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February 2, 2000

FOIL-AO-11934

The staff of the Committee on Open Government is authorized to issue advisory opinions.
The ensuing staff advisory opinion is based solely upon the information presented in your
correspondence.

Dear

As you are aware, I have received your letter of December 29 and the materials
pertaining to it. You have sought assistance concerning requests made on behalf of the
Naples, Florida Daily News for "discovery material presented to defense attorneys" by the
Office of the New York County District Attorney relating to certain pending criminal cases.
One of the requests was denied, and it is assumed that the other would be denied for the same
reasons. Specifically, the District Attorney's records access officer wrote that:

"...disclosure of these records would interfere with law
enforcement investigations and judicial proceedings. See
Matter of Pittari v. Pirro, ___A.D.2d___, (2d Dept. 1999),
N.Y.L.J., August 20, 1999, at 21, col.3). In addition, this
investigation is an ongoing investigation that is being
conducted by the New York County District Attorney's Office.
Disclosure of records would interfere with a law enforcement
investigation, would identify a confidential source and disclose
confidential information relating to a criminal investigation,
and reveal criminal investigative techniques and procedures.
See Public Officers Law §87(2)(e)(i)(iii) and (iv)."

From my perspective, although some elements of the records sought might justifiably
be withheld, the remainder must be disclosed. In this regard, I offer the following comments.

First, I believe that there is a distinction between rights of access conferred upon the
public under the Freedom of Information Law and rights conferred upon a defendant via the
use of discovery, and the courts have provided direction concerning the Freedom of
Information Law as opposed to the use of discovery under the Civil Practice Law and Rules
(CPLR) in civil proceedings, and discovery in criminal proceedings under the Criminal
Procedure Law (CPL). The principle is that the Freedom of Information Law is a vehicle that
confers rights of access upon the public generally, while the discovery provisions of the
CPLR or the CPL, for example, are separate vehicles that may require or authorize disclosure
of records due to one's status as a litigant or defendant.

As stated by the state's highest court, the Court of Appeals, in a case involving a
request made under the Freedom of Information Law by a person involved in litigation
against an agency: "Access to records of a government agency under the Freedom of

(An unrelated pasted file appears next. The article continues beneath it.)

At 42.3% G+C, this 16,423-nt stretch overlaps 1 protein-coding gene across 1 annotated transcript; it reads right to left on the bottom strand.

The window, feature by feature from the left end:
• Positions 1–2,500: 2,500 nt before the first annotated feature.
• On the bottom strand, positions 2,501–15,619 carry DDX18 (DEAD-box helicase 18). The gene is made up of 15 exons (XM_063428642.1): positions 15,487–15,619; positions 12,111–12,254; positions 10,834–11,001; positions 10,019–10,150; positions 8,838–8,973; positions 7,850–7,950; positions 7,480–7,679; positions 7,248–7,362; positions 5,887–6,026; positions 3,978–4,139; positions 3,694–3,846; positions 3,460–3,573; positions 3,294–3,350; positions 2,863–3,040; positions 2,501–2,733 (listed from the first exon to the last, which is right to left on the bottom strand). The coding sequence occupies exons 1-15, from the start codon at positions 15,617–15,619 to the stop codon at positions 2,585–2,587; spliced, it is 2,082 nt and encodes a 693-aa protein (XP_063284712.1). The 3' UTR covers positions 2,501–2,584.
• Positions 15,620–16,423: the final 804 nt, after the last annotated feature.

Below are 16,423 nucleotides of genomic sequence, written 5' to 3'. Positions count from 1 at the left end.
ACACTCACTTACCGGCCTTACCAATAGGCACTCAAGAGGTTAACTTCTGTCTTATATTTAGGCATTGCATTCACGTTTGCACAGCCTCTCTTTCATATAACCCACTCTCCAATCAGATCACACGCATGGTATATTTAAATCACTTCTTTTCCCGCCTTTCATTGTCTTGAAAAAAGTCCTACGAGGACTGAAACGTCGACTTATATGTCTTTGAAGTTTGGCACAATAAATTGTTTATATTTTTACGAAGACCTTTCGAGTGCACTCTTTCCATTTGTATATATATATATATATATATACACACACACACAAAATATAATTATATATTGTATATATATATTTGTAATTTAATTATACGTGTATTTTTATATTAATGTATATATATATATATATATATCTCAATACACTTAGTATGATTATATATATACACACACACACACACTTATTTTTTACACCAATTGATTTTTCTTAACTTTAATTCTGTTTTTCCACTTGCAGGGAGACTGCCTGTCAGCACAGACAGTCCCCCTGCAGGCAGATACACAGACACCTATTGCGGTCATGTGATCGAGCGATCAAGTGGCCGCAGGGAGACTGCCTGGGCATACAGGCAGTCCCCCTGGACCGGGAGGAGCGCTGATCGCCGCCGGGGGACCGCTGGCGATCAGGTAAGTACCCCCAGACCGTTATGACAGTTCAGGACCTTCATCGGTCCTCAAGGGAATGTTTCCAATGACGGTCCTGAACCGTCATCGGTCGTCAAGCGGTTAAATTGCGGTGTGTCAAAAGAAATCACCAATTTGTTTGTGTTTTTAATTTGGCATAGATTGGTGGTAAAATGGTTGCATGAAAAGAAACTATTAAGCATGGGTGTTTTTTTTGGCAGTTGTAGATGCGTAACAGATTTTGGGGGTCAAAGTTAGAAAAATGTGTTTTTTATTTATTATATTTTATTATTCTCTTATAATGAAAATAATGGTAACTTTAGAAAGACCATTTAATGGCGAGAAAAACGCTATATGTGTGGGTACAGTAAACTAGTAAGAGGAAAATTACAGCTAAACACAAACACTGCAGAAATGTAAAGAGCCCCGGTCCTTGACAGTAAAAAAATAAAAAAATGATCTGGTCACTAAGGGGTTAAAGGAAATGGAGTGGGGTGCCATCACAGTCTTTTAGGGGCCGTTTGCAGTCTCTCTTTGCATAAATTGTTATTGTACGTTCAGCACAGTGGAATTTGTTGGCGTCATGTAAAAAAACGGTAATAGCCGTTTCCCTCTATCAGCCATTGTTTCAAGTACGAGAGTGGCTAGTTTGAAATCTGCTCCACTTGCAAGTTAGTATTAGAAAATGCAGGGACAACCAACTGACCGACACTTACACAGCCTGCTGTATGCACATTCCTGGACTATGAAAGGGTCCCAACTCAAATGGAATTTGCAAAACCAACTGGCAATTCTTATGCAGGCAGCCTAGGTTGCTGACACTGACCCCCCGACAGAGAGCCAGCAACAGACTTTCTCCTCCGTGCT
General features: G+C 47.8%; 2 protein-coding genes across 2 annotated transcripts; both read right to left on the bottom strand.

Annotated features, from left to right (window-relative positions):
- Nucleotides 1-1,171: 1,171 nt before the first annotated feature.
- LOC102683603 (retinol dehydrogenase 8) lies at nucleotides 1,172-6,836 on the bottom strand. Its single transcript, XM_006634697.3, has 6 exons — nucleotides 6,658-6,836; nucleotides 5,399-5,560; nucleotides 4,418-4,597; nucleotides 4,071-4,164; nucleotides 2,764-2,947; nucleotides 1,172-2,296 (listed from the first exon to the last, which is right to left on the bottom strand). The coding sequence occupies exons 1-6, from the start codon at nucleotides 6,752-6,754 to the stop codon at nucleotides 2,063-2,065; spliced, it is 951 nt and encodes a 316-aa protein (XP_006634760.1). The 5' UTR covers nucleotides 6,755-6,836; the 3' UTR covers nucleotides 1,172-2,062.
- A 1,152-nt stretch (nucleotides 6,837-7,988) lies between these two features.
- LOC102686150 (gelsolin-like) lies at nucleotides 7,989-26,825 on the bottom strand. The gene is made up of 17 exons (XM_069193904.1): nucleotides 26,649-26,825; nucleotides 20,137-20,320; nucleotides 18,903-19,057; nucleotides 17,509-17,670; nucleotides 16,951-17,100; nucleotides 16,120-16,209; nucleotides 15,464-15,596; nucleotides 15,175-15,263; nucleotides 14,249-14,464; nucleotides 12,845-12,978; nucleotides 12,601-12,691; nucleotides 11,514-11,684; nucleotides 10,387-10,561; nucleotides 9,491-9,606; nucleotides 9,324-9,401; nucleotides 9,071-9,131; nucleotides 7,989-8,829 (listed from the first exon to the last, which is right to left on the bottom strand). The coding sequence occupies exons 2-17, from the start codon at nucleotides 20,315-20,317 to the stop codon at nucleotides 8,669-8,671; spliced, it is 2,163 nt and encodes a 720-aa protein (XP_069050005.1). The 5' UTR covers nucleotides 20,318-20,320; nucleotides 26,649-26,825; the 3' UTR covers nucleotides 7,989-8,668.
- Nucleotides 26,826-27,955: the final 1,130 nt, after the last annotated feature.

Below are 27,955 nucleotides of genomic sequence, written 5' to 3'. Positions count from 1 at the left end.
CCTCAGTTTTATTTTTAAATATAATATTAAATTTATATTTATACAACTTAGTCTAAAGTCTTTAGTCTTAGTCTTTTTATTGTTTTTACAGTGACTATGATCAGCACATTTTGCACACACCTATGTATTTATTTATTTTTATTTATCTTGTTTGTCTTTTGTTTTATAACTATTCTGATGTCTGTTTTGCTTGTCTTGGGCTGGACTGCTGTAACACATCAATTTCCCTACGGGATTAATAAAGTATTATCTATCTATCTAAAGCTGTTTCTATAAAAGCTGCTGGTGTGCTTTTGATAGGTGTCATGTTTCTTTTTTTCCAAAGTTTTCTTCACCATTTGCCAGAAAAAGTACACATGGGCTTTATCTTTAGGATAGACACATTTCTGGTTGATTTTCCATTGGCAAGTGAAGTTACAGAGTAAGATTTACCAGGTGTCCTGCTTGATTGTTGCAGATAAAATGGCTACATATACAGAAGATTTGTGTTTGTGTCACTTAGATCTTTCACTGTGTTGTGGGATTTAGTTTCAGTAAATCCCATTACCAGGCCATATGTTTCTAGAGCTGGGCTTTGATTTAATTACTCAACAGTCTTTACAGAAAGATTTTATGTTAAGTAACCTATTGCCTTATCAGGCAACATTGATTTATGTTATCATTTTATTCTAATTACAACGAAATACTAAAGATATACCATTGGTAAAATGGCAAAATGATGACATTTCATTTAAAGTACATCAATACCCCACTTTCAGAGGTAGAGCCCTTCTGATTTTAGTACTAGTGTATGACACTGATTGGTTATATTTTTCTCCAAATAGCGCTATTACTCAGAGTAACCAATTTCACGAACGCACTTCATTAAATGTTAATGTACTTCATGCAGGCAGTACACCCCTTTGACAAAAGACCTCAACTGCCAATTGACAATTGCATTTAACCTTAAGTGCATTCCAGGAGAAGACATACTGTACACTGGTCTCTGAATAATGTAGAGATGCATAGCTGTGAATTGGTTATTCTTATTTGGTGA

Information Law (FOIL) (Public Officers Law, Article 6) is not affected by the fact that there
is pending or potential litigation between the person making the request and the agency"
[Farbman v. NYC Health and Hospitals Corporation, 62 NY 2d 75, 78 (1984)]. Similarly, in
an earlier decision, the Court of Appeals determined that "the standing of one who seeks
access to records under the Freedom of Information Law is as a member of the public, and is
neither enhanced...nor restricted...because he is also a litigant or potential litigant" [Matter of
John P. v. Whalen, 54 NY 2d 89, 99 (1980)]. The Court in Farbman, supra, discussed the
distinction between the use of the Freedom of Information Law as opposed to the use of
discovery in Article 31 of the CPLR. Specifically, it was found that:

"FOIL does not require that the party requesting records make
any showing of need, good faith or legitimate purpose; while
its purpose may be to shed light on governmental decision-
making, its ambit is not confined to records actually used in the
decision-making process (Matter of Westchester Rockland
Newspapers v. Kimball, 50 NY2d 575, 581.) Full disclosure
by public agencies is, under FOIL, a public right and in the
public interest, irrespective of the status or need of the person
making the request.

"CPLR article 31 proceeds under a different premise, and
serves quite different concerns. While speaking also of 'full
disclosure' article 31 is plainly more restrictive than FOIL.
Access to records under CPLR depends on status and need.
With goals of promoting both the ascertainment of truth at trial
and the prompt disposition of actions (Allen v. Crowell-Collier
Pub. Co., 21 NY 2d 403, 407), discovery is at the outset limited
to that which is 'material and necessary in the prosecution or
defense of an action'" [see Farbman, supra, at 80].

More recently, the Court of Appeals held that the CPL does not limit a defendant's
ability to attempt to obtain records under the Freedom of Information Law [Gould v. New
York City Police Department, 89 NY2d 267 (1996)].

In sum, I believe that the Freedom of Information Law imposes a duty to disclose
records, as well as the capacity to withhold them, irrespective of the status or interest of the
person requesting them. To be distinguished are other provisions of law that may require
disclosure based upon one's status, e.g., as a defendant, and the nature of the records or their
materiality to a proceeding. Consequently, the materials made available in discovery to a
defendant through discovery may not be available in their entirety to the public under the
Freedom of Information Law. Conversely, there may be instances in which records are
beyond the scope of discovery, but which may be available under the Freedom of
Information Law.

Second and perhaps most importantly, the Freedom of Information Law is based upon
a presumption of access. Stated differently, all records of an agency are available, except to
the extent that records or portions thereof fall within one or more grounds for denial
appearing in §87(2)(a) through (i) of the Law. It is emphasized that the introductory
language of §87(2) refers to the authority to withhold "records or portions thereof" that fall
within the scope of the exceptions that follow. In my view, the phrase quoted in the
preceding sentence evidences a recognition on the part of the Legislature that a single record
or report, for example, might include portions that are available under the statute, as well as
portions that might justifiably be withheld. That being so, I believe that it also imposes an
obligation on an agency to review records sought, in their entirety, to determine which
portions, if any, might properly be withheld or deleted prior to disclosing the remainder.

The Court of Appeals reiterated its general view of the intent of the Freedom of
Information Law in Gould, stating that:

"To ensure maximum access to government records, the
'exemptions are to be narrowly construed, with the burden
resting on the agency to demonstrate that the requested material
indeed qualifies for exemption' (Matter of Hanig v. State of
New York Dept. of Motor Vehicles, 79 N.Y.2d 106, 109, 580
N.Y.S.2d 715, 588 N.E.2d 750 see, Public Officers Law §
89[4][b]). As this Court has stated, '[o]nly where the material